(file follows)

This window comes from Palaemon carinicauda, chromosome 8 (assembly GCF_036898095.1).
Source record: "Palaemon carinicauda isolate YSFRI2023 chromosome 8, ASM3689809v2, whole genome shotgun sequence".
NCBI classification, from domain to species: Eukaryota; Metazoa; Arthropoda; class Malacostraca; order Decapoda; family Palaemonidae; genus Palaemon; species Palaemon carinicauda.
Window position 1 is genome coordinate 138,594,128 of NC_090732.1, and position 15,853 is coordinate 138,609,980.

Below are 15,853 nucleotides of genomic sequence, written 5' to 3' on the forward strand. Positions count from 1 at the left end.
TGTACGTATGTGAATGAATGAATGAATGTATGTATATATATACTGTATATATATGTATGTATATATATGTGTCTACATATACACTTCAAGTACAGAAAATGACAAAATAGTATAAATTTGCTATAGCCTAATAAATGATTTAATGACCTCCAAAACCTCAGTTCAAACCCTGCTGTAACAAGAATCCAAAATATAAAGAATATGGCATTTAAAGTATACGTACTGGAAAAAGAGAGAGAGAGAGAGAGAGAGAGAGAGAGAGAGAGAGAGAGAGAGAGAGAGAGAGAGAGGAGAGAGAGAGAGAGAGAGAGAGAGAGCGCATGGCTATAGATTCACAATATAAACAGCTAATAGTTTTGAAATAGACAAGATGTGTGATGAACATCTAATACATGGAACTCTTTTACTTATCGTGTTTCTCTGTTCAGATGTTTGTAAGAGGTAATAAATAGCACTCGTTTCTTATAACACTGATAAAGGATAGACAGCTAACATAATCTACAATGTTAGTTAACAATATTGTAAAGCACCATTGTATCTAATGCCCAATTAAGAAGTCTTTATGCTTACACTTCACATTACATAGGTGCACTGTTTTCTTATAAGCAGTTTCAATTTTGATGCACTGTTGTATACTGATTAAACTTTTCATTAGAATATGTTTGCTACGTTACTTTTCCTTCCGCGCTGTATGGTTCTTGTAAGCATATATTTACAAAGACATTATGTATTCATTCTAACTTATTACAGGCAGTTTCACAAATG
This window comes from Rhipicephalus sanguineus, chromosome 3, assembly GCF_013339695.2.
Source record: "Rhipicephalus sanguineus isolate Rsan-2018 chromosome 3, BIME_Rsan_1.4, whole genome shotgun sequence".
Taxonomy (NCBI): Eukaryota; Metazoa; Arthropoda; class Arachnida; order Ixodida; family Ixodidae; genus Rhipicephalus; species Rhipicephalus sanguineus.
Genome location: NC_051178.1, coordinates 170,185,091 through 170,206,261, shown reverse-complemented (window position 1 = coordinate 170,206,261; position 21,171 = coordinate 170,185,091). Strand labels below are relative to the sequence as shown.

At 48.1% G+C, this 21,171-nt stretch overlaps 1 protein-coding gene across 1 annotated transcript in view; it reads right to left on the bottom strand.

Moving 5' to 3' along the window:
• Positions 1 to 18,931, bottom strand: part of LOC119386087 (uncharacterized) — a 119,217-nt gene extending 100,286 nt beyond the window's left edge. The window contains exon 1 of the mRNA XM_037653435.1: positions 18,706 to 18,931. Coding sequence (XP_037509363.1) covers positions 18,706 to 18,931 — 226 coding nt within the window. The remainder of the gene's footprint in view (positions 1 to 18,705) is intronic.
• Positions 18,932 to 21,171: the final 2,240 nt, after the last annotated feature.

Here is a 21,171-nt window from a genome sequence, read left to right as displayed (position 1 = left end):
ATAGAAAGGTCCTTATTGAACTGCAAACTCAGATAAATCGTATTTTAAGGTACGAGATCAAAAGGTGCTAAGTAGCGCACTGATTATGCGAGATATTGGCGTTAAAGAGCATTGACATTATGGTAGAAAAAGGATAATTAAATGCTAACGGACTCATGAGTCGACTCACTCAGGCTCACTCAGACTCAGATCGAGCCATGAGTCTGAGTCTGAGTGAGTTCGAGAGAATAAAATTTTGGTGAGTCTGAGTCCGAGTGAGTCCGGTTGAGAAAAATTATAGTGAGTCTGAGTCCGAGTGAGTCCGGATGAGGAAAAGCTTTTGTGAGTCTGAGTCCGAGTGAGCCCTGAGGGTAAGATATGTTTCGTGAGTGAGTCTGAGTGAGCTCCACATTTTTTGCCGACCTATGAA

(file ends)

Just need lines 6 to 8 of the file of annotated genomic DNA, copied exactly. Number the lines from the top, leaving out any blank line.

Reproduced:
TGTACGTATGTGAATGAATGAATGAATGTATGTATATATATACTGTATATATATGTATGTATATATATGTGTCTACATATACACTTCAAGTACAGAAAATGACAAAATAGTATAAATTTGCTATAGCCTAATAAATGATTTAATGACCTCCAAAACCTCAGTTCAAACCCTGCTGTAACAAGAATCCAAAATATAAAGAATATGGCATTTAAAGTATACGTACTGGAAAAAGAGAGAGAGAGAGAGAGAGAGAGAGAGAGAGAGAGAGAGAGAGAGAGAGAGAGAGAGAGGAGAGAGAGAGAGAGAGAGAGAGAGAGCGCATGGCTATAGATTCACAATATAAACAGCTAATAGTTTTGAAATAGACAAGATGTGTGATGAACATCTAATACATGGAACTCTTTTACTTATCGTGTTTCTCTGTTCAGATGTTTGTAAGAGGTAATAAATAGCACTCGTTTCTTATAACACTGATAAAGGATAGACAGCTAACATAATCTACAATGTTAGTTAACAATATTGTAAAGCACCATTGTATCTAATGCCCAATTAAGAAGTCTTTATGCTTACACTTCACATTACATAGGTGCACTGTTTTCTTATAAGCAGTTTCAATTTTGATGCACTGTTGTATACTGATTAAACTTTTCATTAGAATATGTTTGCTACGTTACTTTTCCTTCCGCGCTGTATGGTTCTTGTAAGCATATATTTACAAAGACATTATGTATTCATTCTAACTTATTACAGGCAGTTTCACAAATG
This window comes from Rhipicephalus sanguineus, chromosome 3, assembly GCF_013339695.2.
Source record: "Rhipicephalus sanguineus isolate Rsan-2018 chromosome 3, BIME_Rsan_1.4, whole genome shotgun sequence".